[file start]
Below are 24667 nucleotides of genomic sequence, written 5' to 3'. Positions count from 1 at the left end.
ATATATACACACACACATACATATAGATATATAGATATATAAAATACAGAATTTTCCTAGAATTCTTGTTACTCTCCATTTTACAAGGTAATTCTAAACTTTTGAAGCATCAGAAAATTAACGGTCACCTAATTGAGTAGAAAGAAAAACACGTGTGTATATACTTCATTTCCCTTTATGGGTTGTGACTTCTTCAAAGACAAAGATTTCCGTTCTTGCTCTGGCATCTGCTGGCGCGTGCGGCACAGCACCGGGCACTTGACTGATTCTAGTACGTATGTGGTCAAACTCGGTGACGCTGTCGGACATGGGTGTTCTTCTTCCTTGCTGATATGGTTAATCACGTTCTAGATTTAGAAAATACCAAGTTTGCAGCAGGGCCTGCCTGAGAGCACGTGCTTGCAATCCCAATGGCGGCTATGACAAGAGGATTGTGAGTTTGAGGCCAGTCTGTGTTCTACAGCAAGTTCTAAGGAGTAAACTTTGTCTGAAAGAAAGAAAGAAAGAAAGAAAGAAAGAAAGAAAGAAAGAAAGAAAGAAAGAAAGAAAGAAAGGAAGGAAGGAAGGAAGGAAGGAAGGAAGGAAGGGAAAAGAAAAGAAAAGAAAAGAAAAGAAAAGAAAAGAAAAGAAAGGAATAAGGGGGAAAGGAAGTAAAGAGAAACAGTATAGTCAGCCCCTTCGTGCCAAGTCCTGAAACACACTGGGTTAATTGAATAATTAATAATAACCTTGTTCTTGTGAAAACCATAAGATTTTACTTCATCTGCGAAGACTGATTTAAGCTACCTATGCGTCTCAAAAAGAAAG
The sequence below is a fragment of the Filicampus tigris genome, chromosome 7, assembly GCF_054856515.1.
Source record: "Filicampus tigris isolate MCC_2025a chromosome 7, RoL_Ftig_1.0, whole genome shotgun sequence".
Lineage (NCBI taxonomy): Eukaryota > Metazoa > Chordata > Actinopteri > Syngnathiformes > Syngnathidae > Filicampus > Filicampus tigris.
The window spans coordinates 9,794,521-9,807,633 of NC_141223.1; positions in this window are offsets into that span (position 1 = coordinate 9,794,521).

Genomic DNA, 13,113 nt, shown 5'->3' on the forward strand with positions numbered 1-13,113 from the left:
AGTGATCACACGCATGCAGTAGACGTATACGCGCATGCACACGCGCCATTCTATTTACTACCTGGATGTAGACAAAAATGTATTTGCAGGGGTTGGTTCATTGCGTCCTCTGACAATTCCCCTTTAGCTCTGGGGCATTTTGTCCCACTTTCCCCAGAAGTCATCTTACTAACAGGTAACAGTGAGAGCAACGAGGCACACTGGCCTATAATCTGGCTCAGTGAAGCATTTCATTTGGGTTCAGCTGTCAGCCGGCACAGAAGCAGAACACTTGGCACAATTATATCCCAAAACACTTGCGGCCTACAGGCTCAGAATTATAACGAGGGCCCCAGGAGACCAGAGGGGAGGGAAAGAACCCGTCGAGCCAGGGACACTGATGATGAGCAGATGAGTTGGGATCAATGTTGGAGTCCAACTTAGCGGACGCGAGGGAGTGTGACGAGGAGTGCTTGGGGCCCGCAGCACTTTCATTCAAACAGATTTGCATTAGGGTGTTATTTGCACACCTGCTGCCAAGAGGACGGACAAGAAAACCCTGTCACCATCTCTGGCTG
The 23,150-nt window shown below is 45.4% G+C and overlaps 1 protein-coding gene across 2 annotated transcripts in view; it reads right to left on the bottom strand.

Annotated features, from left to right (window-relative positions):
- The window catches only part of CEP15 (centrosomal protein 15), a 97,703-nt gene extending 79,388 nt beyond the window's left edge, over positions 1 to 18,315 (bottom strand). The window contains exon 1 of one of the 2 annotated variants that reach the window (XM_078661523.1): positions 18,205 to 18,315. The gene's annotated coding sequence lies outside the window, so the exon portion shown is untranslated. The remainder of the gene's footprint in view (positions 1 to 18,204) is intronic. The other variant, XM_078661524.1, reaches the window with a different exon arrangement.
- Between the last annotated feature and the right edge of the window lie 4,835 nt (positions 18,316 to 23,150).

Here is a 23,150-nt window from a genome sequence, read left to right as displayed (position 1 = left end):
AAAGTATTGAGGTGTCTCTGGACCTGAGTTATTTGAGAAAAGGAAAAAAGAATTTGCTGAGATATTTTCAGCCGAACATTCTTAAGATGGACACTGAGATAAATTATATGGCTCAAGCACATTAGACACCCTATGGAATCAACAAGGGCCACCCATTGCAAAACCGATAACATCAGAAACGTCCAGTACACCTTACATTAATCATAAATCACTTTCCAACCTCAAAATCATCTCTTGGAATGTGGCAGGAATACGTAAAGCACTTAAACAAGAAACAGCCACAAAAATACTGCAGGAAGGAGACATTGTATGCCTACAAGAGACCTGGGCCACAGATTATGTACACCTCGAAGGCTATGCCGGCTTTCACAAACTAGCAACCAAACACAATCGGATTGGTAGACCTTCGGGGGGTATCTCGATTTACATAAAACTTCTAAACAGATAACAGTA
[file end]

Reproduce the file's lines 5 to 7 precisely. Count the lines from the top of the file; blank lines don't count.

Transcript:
Lineage (NCBI taxonomy): Eukaryota > Metazoa > Chordata > Actinopteri > Syngnathiformes > Syngnathidae > Filicampus > Filicampus tigris.
The window spans coordinates 9,794,521-9,807,633 of NC_141223.1; positions in this window are offsets into that span (position 1 = coordinate 9,794,521).

Genomic DNA, 13,113 nt, shown 5'->3' on the forward strand with positions numbered 1-13,113 from the left: